Almost all Android installations you get on the Android phones and devices today have a fair amount of closed, proprietary drivers. It means that even if the companies provide the source code for all the free parts in time (which they sometimes have a hard time to do it seems), there are still parts that you don’t get to see the code for. So getting a complete Android installation from source to run on your newly purchased Android device can be a challenge. Also, it shows that Android can consist of an unspecified amount of extra proprietary pieces that don’t disqualify it from being Android.

Android without apps

I have friends who work on devices where the customer has request them to run Android, although they don’t have any ability to run 3rd party apps. Android is then only there for the original developers writing specific code for that device. Potential buyers of that device won’t get any particular Android benefits that they might be used to from their mobile phones running Android, as the device is completely closed in all practical aspects.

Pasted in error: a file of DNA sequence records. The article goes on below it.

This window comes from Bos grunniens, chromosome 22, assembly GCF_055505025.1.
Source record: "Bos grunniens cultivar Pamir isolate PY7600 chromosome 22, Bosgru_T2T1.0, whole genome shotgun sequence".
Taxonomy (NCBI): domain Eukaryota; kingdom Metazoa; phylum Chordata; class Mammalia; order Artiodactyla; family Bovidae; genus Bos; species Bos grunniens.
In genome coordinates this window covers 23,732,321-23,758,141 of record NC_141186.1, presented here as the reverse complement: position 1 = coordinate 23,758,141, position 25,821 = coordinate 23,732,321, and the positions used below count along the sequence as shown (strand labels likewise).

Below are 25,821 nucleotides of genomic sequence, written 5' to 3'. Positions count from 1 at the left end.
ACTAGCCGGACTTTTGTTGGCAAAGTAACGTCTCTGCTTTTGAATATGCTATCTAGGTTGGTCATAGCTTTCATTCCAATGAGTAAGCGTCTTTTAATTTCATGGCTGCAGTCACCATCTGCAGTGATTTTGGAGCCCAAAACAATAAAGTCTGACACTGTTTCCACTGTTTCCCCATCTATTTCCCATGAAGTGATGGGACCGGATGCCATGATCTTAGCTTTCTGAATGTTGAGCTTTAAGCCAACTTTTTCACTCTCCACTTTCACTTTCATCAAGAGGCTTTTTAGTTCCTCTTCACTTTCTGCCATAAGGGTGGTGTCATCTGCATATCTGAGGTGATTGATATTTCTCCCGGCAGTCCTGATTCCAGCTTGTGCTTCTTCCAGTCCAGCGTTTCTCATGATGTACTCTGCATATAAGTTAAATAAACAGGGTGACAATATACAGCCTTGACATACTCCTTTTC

Android without market

Devices that don’t meet Google’s demands and don’t get to be “Google certified” don’t get to install the google market app etc, but at least a company who wants to can then in fact install their own market app or offer another way for customers to get new apps. The concept of getting and installing apps aren’t bound to the market app being there. In fact, I’ve always been expecting that some other companies or parties would come along and provide an alternative app that would offer apps even to non-google-branded devices but obviously nobody has yet stepped up to provide that in any significant way.

Android without Java

I listened  to a talk at an embedded conference recently where the person did a 40 minute talk on why we should use Android on our embedded systems. He argued that Android was (in this context) primarily good for companies because it avoids GPL and LGPL to a large extent. He talked about using “Android” in embedded devices and cutting out everything that is java, basically only leaving the Linux kernel and the BSD licensed bionic libc implementation. Of course, bionic may now also provide features to the rest of the system that glibc and uClibc do not, they being designed as more generic libcs.